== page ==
Epstein accuser petitions Supreme Court over 2008 'sweetheart' deal
Epstein victim petitions the Supreme Court to review prosecutors’ ‘sweetheart deal’ with the sex offender, saying it violated her rights
- Courtney Wild is one of more than 30 women to accuse Epstein of sexual assault
- He died by suicide in August 2019 in a New York jail, aged 66, awaiting trial
- Wild has been since 2008 fighting to discredit the actions of Miami prosecutors
- The federal officials reached agreement with Epstein on highly favorable terms
- Wild is now asking the Supreme Court to rule that the deal violated her rights
- She and other accusers were never told about the ‘sweetheart’ deal for him
A woman who claims that Jeffrey Epstein sexually abused her when she was 14 is asking the Supreme Court to rule that federal prosecutors in Miami violated her civil rights when, without consulting her, they offered him a ‘sweetheart’ deal in 2008.
Courtney Wild was among the first of Epstein’s victims to come forward, and has been among the most dogged in her pursuit of justice.
Wild, now a 33-year-old mother of two, has said she was ‘pretty much homeless’ when she was recruited by Epstein’s team in Palm Beach, Florida.
Epstein was sentenced in 2008 to 18 months in Palm Beach County Jail, but he was able to have his own wing, pay his own guards and leave the jail during the day to go to his office.
Courtney Wild is pictured with her lawyer Brad Edwards in July 2019. She and Edwards are taking their case to the Supreme Court, trying to prove that federal prosecutors acted unlawfully with their 2008 deal with Epstein
Jeffrey Epstein, the pedophile financier, died by suicide in August 2019, aged 66. He had been arrested the month before and was awaiting trial in a New York jail
The deal was agreed without consulting his accusers, and Wild that year sued the U.S. Justice Department, demanding information from federal prosecutors about their investigation of Epstein.
For the next 13 years, Wild continued to fight through the courts.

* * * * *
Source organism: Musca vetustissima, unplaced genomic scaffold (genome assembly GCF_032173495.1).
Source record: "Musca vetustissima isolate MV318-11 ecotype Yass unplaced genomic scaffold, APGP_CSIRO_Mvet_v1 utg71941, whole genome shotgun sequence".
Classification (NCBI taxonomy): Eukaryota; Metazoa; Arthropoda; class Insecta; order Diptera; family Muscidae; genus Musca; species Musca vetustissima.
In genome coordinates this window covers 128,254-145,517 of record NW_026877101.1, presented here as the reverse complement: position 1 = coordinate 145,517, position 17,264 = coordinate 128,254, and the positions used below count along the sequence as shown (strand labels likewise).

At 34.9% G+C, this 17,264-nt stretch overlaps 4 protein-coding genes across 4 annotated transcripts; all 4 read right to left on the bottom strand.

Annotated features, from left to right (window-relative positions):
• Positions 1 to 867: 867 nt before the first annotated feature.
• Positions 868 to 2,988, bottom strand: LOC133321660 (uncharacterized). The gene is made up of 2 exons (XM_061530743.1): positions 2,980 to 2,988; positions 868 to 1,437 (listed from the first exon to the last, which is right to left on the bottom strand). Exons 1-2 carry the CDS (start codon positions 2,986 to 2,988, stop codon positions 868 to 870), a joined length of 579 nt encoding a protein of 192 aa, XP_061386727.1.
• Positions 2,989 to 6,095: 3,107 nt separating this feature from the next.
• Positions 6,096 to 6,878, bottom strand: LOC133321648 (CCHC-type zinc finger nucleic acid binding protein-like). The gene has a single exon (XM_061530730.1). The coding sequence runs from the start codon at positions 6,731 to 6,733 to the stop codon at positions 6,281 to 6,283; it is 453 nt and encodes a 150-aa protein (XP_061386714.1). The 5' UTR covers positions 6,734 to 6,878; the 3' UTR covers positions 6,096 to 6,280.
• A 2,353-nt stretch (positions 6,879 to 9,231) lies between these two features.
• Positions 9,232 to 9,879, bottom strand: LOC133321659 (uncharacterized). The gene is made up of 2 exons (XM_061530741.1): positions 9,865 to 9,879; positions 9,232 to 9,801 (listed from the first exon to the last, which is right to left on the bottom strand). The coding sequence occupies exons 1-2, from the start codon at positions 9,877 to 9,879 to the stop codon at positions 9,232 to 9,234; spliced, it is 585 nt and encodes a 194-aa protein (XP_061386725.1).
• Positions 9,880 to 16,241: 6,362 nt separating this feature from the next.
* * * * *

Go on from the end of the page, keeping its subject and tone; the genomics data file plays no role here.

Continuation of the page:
Her legal action forced the government to admit that the U.S. Attorney’s Office in Miami had already reached a confidential deal with Epstein several months earlier, without informing the alleged victims.
‘Without our case, probably no one would have seen the non-prosecution agreement, the secret agreement,’ said her lawyer, Brad Edwards.
‘Without that action, nobody would have known just how bad [Epstein] and his other co-conspirators were. No one would have ever understood the whole story.’
Epstein is pictured at the White House meeting then-president Bill Clinton in 1993, with Ghislaine Maxwell looking on
Donald and Melania Trump are pictured with Epstein and Maxwell in February 2000 at Mar-a-Lago. Epstein’s property was just down the road from Trump’s Florida resort
In April the 11th Circuit Court of Appeals ruled that Wild’s case never should have been allowed to proceed.
The majority of judges concluded that the Crime Victims’ Rights Act (CVRA), enacted by Congress in 2004, did not permit her to sue the Justice Department over Epstein’s controversial agreement, in the absence of an existing criminal prosecution.
‘It’s not the result we like, but it’s the result we think the law requires,’ wrote Judge Kevin Newsom in the majority opinion.
‘Despite our sympathy for Ms. Wild and others like her, who suffered unspeakable horror at Epstein’s hands, only to be left in the dark — and, so it seems, affirmatively misled — by government lawyers, we find ourselves constrained to deny her petition.’
Wild’s attorneys are now petitioning the Supreme Court, arguing that unless the justices step in, the government will be free to sideline victims as it reaches similar non-prosecution agreements with targets of sensitive investigations.
‘Given that the underlying legal issue involves a practice that the Government intends to keep secret, this Court may well face a now-or-never opportunity consider the question presented,’ Wild’s attorneys wrote.
‘It was only due to unusual circumstances that Jeffrey Epstein’s NPA was revealed to the victims — and the public.
‘In future cases, there is no guarantee that the Government will disclose its clandestine NPAs, much less disclose them in a way that would permit the kind of district and appellate court challenges that occurred here.’
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